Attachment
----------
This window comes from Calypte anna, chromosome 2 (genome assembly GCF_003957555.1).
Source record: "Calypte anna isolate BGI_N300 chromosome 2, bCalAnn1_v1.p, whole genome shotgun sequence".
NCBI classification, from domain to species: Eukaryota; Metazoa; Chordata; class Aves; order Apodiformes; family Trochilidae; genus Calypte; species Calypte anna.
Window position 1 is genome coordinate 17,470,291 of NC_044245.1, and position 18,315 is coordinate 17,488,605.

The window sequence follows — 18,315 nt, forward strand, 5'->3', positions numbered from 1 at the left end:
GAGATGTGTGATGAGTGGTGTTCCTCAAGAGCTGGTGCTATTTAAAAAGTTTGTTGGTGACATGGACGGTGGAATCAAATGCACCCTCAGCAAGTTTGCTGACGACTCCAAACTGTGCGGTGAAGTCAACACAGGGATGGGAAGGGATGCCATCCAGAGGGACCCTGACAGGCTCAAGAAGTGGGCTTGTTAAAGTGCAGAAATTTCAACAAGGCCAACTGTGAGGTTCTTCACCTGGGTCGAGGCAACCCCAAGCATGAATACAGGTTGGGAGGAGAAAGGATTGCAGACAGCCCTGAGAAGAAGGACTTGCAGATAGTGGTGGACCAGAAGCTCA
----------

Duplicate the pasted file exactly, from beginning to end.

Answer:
This window comes from Calypte anna, chromosome 2 (genome assembly GCF_003957555.1).
Source record: "Calypte anna isolate BGI_N300 chromosome 2, bCalAnn1_v1.p, whole genome shotgun sequence".
NCBI classification, from domain to species: Eukaryota; Metazoa; Chordata; class Aves; order Apodiformes; family Trochilidae; genus Calypte; species Calypte anna.
Window position 1 is genome coordinate 17,470,291 of NC_044245.1, and position 18,315 is coordinate 17,488,605.

The window sequence follows — 18,315 nt, forward strand, 5'->3', positions numbered from 1 at the left end:
GAGATGTGTGATGAGTGGTGTTCCTCAAGAGCTGGTGCTATTTAAAAAGTTTGTTGGTGACATGGACGGTGGAATCAAATGCACCCTCAGCAAGTTTGCTGACGACTCCAAACTGTGCGGTGAAGTCAACACAGGGATGGGAAGGGATGCCATCCAGAGGGACCCTGACAGGCTCAAGAAGTGGGCTTGTTAAAGTGCAGAAATTTCAACAAGGCCAACTGTGAGGTTCTTCACCTGGGTCGAGGCAACCCCAAGCATGAATACAGGTTGGGAGGAGAAAGGATTGCAGACAGCCCTGAGAAGAAGGACTTGCAGATAGTGGTGGACCAGAAGCTCA